Having a website that ranks well on Google searches for your target keywords used to be so simple.
Just blast your page with that keyword 50 times and you’d have a good shot at dominating! It led to some pretty terrible keyword-stuffed content doing well on search engines. That world is gone though (thank goodness!).
Today there are a LOT of factors that go into having your website rank well. They apply to any site, nonprofit or business, and it’s a challenge to even know where to begin if you want to be found by the people who are searching for you!
Search Engine Optimization (SEO) is a technical-sounding word, but it’s something every nonprofit development director, executive and board member should at least be familiar with.
To put it simply, SEO refers to a set of tactics that you can use to make it more likely that your website will show up higher in Google (or Bing, or Yahoo) search results for the keywords you choose.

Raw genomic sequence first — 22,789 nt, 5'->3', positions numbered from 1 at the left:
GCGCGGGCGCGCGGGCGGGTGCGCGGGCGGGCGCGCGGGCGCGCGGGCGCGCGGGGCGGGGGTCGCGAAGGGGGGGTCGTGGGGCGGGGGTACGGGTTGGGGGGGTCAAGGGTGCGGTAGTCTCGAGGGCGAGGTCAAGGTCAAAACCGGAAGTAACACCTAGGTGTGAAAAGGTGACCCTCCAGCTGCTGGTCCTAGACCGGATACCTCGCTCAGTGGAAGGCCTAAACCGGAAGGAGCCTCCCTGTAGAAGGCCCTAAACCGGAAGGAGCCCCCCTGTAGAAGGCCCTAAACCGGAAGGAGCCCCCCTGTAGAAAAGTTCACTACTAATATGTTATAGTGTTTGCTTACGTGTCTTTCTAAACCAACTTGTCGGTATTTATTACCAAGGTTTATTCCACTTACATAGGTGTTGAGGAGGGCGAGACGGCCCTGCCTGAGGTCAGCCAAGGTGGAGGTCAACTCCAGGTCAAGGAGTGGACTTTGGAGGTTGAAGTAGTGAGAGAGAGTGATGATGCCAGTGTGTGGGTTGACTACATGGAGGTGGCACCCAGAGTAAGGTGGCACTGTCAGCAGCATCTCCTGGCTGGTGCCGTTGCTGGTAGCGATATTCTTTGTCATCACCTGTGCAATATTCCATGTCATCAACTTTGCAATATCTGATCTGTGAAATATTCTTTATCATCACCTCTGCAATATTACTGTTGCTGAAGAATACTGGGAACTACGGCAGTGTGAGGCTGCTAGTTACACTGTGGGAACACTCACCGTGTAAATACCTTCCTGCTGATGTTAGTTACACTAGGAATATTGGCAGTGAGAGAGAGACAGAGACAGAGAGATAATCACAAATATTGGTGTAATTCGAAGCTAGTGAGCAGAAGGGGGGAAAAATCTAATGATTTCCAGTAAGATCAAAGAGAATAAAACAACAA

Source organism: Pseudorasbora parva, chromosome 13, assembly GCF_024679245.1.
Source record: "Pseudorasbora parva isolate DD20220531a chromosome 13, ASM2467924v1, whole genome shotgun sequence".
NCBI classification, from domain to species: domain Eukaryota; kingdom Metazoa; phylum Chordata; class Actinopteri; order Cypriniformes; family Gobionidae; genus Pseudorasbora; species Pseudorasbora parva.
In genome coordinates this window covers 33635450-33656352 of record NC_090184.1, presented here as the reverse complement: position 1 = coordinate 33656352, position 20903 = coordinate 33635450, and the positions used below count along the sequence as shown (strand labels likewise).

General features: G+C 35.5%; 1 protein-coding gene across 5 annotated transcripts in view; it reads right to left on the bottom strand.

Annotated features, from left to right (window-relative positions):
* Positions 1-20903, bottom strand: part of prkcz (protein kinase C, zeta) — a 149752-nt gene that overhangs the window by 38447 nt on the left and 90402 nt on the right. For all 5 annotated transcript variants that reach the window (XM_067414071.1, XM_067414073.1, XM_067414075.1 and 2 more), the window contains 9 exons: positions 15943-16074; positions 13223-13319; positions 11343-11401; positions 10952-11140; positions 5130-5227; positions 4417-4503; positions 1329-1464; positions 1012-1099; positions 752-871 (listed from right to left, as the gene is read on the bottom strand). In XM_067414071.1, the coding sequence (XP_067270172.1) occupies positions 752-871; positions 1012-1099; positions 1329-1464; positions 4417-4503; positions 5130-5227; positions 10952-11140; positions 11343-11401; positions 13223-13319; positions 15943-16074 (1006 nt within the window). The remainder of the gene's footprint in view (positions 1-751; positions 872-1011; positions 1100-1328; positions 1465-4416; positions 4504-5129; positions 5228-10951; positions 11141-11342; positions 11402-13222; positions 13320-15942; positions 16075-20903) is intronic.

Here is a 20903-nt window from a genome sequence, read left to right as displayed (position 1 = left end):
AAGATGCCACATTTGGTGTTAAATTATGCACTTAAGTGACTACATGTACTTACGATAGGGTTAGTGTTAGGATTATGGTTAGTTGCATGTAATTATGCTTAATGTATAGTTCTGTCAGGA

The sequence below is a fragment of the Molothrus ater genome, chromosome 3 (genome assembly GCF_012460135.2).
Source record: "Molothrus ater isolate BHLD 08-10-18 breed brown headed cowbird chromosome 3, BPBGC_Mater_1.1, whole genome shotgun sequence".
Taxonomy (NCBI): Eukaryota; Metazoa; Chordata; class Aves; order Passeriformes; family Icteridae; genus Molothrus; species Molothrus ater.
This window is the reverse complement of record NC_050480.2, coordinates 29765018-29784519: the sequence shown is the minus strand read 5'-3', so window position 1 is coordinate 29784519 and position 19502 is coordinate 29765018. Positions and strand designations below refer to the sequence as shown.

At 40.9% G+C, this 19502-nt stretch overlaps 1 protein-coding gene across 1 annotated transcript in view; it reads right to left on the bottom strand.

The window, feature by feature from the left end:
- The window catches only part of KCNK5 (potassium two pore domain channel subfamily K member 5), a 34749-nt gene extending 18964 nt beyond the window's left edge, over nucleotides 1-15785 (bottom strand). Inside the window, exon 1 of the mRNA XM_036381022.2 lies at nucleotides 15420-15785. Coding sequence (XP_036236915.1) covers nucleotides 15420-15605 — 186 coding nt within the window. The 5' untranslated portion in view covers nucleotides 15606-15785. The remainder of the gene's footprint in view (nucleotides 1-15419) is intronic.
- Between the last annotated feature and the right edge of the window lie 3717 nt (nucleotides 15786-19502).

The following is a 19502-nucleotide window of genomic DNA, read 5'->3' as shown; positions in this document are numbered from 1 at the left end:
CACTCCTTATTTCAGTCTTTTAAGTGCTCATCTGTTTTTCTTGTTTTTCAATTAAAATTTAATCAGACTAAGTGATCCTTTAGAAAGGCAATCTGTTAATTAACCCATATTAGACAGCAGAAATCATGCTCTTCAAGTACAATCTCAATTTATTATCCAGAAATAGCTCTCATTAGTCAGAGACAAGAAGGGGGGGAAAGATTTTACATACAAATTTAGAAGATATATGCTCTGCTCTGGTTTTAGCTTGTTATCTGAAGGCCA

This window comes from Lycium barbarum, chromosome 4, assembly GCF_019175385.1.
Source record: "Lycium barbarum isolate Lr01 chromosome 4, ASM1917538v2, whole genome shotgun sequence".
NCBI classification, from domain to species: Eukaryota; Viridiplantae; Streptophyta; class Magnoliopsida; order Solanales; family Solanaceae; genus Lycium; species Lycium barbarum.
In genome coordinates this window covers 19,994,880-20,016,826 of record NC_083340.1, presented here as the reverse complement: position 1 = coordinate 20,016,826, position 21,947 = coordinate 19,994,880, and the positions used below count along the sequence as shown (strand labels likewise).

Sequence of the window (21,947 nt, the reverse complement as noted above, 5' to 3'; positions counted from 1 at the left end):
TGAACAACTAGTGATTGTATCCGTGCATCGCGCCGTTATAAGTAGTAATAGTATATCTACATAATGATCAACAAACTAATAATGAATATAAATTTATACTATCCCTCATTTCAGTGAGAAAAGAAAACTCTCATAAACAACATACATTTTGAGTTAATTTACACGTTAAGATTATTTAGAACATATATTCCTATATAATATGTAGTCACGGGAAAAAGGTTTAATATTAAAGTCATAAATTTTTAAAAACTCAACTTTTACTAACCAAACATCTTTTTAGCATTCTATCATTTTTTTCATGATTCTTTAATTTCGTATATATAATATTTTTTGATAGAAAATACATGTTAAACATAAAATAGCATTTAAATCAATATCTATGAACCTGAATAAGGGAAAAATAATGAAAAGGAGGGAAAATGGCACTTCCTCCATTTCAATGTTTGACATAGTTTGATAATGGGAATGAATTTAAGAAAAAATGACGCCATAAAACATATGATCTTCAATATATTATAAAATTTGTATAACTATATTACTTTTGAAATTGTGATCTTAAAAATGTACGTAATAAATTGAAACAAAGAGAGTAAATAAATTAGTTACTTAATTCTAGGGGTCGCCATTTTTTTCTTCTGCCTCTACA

Like I mentioned above, there are a lot of ranking factors, and therefore many SEO tactics to choose from. In this post I’m going to show you how to look over your website and improve your SEO. We’ll focus primarily on the low hanging fruit, but I’ll also clue you in on things you may need a hand with from a web developer.
Let’s dive in!!
Step #1: Identify Your Keywords
What are the keywords you want to rank for? Google relies on the keywords it finds on a site to tell whether it’s worth showing in search results, so the first step in your SEO audit should be to make a list of the keywords people use to find organizations like yours.